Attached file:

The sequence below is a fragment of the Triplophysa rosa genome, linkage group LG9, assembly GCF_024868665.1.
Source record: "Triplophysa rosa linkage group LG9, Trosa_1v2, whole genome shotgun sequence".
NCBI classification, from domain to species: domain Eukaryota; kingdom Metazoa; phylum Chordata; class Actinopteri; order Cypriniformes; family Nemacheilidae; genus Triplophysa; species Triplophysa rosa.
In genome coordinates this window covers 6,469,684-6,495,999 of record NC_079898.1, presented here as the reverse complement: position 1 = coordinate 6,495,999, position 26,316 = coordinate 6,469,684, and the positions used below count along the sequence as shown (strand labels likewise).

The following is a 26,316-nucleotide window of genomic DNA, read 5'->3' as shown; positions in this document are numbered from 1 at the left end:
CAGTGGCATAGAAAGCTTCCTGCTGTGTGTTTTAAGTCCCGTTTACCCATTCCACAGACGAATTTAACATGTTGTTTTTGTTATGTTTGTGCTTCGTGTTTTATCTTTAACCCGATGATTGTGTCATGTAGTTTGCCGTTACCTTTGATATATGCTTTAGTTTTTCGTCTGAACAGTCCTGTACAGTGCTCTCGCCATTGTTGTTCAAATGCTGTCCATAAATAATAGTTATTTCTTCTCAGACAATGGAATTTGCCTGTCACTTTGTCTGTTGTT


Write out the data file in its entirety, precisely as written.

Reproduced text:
The sequence below is a fragment of the Triplophysa rosa genome, linkage group LG9, assembly GCF_024868665.1.
Source record: "Triplophysa rosa linkage group LG9, Trosa_1v2, whole genome shotgun sequence".
NCBI classification, from domain to species: domain Eukaryota; kingdom Metazoa; phylum Chordata; class Actinopteri; order Cypriniformes; family Nemacheilidae; genus Triplophysa; species Triplophysa rosa.
In genome coordinates this window covers 6,469,684-6,495,999 of record NC_079898.1, presented here as the reverse complement: position 1 = coordinate 6,495,999, position 26,316 = coordinate 6,469,684, and the positions used below count along the sequence as shown (strand labels likewise).

The following is a 26,316-nucleotide window of genomic DNA, read 5'->3' as shown; positions in this document are numbered from 1 at the left end:
CAGTGGCATAGAAAGCTTCCTGCTGTGTGTTTTAAGTCCCGTTTACCCATTCCACAGACGAATTTAACATGTTGTTTTTGTTATGTTTGTGCTTCGTGTTTTATCTTTAACCCGATGATTGTGTCATGTAGTTTGCCGTTACCTTTGATATATGCTTTAGTTTTTCGTCTGAACAGTCCTGTACAGTGCTCTCGCCATTGTTGTTCAAATGCTGTCCATAAATAATAGTTATTTCTTCTCAGACAATGGAATTTGCCTGTCACTTTGTCTGTTGTT